Eyeglasses are trendy, with scads of constantly changing styles offered by more than a hundred brands, ranging from ultra-luxe to Costco-practical.

But much of this variety is just an illusion: The U.S. eyewear market is dominated by EssilorLuxottica, an Italian mega-corp that not only manufactures millions of pairs of glasses annually, but also markets and sells them via thousands of retail stores it runs.

Want glasses or shades made by your favorite designer? They were probably made by EssilorLuxottica. It owns several brands outright, including Ray-Ban and Persol. And other designer specs are created by EssilorLuxottica via licensing agreements, which means if you buy frames marketed as Armani, Brooks Brothers, Burberry, Bulgari, Chanel, Coach, Dolce & Gabbana, Michael Kors, Oakley, Polo Ralph Lauren, Prada, Tiffany, Versace, and more, they were churned out in an EssilorLuxottica factory.

And, no, Marc Jacobs didn’t have a major part in how his company’s new models look; design houses usually just send sketches of new-season styles to optical companies so their in-house staff can riff on, say, Tiffany’s new pearl earrings or Ralph Lauren’s latest runway lineup.

But the eyewear giant doesn’t dominate just the manufacturing market. Though the name “EssilorLuxottica” doesn’t show up on their signs, when you head into For Eyes, LensCrafters, Pearle Vision, Sunglass Hut, optical departments at Target, or several others, you’re shopping at a space or store that the behemoth owns or controls. Oh, and EssilorLuxottica also is the world’s largest maker of prescription eyeglass lenses, makes contact lenses, and in recent years has bought up several vision insurance companies.

With one corporation controlling a large share of both the manufacture and the distribution of eyeglass frames and lenses, it’s tricky to figure out whether you’re getting a good deal or not. EssilorLuxottica frames can cost from about $300 to several thousand bucks per pair. Sure, some of these styles boast luxurious-looking details—a gold-tone Tory Burch “T” logo here, some Tiffany faux pearl trim there. But it’s hard to justify paying such hefty prices when you can buy a far less expensive model at Target that possibly was made in the same facility, and the manufacturing cost of both models probably was less than $5.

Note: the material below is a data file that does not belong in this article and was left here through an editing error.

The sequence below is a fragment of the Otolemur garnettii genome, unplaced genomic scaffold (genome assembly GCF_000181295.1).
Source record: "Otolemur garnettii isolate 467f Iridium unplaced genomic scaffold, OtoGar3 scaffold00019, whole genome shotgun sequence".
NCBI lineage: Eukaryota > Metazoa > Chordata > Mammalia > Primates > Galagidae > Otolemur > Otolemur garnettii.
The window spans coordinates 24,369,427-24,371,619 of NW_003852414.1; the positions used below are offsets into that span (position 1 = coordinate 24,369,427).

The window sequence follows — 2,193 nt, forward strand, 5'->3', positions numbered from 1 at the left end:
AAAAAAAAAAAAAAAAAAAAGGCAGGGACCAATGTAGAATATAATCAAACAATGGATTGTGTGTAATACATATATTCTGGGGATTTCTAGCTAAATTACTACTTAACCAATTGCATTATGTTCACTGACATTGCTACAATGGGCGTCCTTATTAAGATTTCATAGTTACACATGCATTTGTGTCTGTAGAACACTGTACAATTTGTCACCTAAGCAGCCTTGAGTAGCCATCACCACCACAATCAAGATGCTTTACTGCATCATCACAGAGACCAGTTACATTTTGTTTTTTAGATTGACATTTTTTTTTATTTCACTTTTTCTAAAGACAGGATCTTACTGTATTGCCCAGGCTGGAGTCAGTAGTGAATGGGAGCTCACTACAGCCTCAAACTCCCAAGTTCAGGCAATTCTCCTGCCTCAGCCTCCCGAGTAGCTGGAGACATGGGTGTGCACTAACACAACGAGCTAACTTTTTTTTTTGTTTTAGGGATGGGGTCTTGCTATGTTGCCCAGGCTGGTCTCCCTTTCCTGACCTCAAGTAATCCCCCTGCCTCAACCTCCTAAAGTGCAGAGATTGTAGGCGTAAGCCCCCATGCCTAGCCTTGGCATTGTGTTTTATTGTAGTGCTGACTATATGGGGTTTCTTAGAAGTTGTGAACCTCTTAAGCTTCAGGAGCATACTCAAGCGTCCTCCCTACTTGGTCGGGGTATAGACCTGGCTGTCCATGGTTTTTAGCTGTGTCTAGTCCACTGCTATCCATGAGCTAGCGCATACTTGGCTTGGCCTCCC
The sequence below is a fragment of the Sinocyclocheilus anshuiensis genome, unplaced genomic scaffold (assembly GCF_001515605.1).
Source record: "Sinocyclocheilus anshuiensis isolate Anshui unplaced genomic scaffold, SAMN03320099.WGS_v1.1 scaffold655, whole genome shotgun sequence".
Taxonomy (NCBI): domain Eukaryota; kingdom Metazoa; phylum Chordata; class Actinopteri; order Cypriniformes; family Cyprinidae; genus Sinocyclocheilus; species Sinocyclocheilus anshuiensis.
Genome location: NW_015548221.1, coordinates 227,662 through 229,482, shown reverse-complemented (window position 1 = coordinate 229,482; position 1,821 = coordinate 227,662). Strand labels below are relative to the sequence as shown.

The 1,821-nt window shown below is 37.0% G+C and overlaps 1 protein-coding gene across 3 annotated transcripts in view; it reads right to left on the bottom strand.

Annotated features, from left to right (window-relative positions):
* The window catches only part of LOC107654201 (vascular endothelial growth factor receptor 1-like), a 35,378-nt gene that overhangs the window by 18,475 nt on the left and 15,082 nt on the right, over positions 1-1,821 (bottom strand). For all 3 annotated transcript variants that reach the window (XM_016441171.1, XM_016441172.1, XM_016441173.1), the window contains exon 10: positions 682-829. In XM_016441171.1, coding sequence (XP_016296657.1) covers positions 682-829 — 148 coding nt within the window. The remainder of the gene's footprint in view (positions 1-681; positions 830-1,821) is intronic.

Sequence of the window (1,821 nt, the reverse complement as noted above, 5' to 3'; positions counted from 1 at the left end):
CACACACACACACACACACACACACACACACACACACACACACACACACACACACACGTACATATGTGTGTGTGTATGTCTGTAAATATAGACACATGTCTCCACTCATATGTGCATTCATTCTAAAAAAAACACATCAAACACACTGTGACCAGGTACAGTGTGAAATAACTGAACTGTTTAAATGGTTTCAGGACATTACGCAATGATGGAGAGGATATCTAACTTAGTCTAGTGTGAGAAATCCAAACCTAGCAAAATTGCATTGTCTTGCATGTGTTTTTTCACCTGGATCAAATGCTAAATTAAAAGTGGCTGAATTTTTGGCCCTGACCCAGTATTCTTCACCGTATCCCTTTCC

One way to assess value is to buy from a store that gets top ratings for advice. At these stores, staff can tell you whether those spendy shades might be worth the bucks, or if you’d do just as well with a no-name pair. And if you shop at a retailer that receives a low price comparison score, based on prices quoted to our undercover shoppers, you can be reasonably confident that the price you’ll pay for the same frames will be lower than elsewhere.

Several other companies seek to challenge EssilorLuxottica’s near monopoly. While most of these stores’ offerings are so different from their competitors’ that we can’t report price comparison scores for them, their prices and selection are good enough to deserve your consideration.

For example, for prices starting at $95, Warby Parker offers single-lens glasses with funky, fashionable frames. It began as an internet-only business that would (and still does) send out five free frames for customers to try on before ordering glasses. The company has since opened more than 100 brick-and-mortar stores in the U.S.

SEE Eyewear also started out as an online-only company but now operates dozens of boutiques in the U.S. It’s a bit pricier than some retailers, but you get a lot of style for the money (the company bills itself as “Hip Without the Rip”). Each frame comes in a limited-edition run—usually, only a handful of each frame design is available in each of its stores. It charges between $200 and $400 for most models.

Costco carries a mix of its own frames and a few designer options (but offers fewer trendy colors and unusual shapes, compared to most other eyewear outlets). Its prices for frames start at around $40 and run up to about $200; add $80 for single-vision lenses and $210 for progressive lenses. It accepts most vision plans, has a virtual try-on tool on its website, and on-site optometrists are available at many of its stores. Note that an annual membership ($60) is required to purchase glasses.

Several online optical companies have joined the eyeglass market, angling to chip away at Big Eyewear. Founded the same year as Warby Parker, Brooklyn’s Classic:Specs hawks vintage-inspired frames (single-vision starting at $89, progressives $289 and up). Classic:Specs offers an online virtual try-on tool: Simply upload your photo to see yourself in its colorful acetate frames.

Other non-EssilorLuxottica online-only retailers that ship complete pairs of glasses (single-vision) for less than $200 for no-commitment at-home previews include CooperCrwn.com, LiingoEyewear.com, Lookmatic.com, Roka.com, SeeSawSeenEyewear.com, ShopCovry.com, and Vintandyork.com.

Become a Smarter Consumer Get free, expert advice delivered to your inbox every Wednesday when you sign up for the Weekly Checklist newsletter.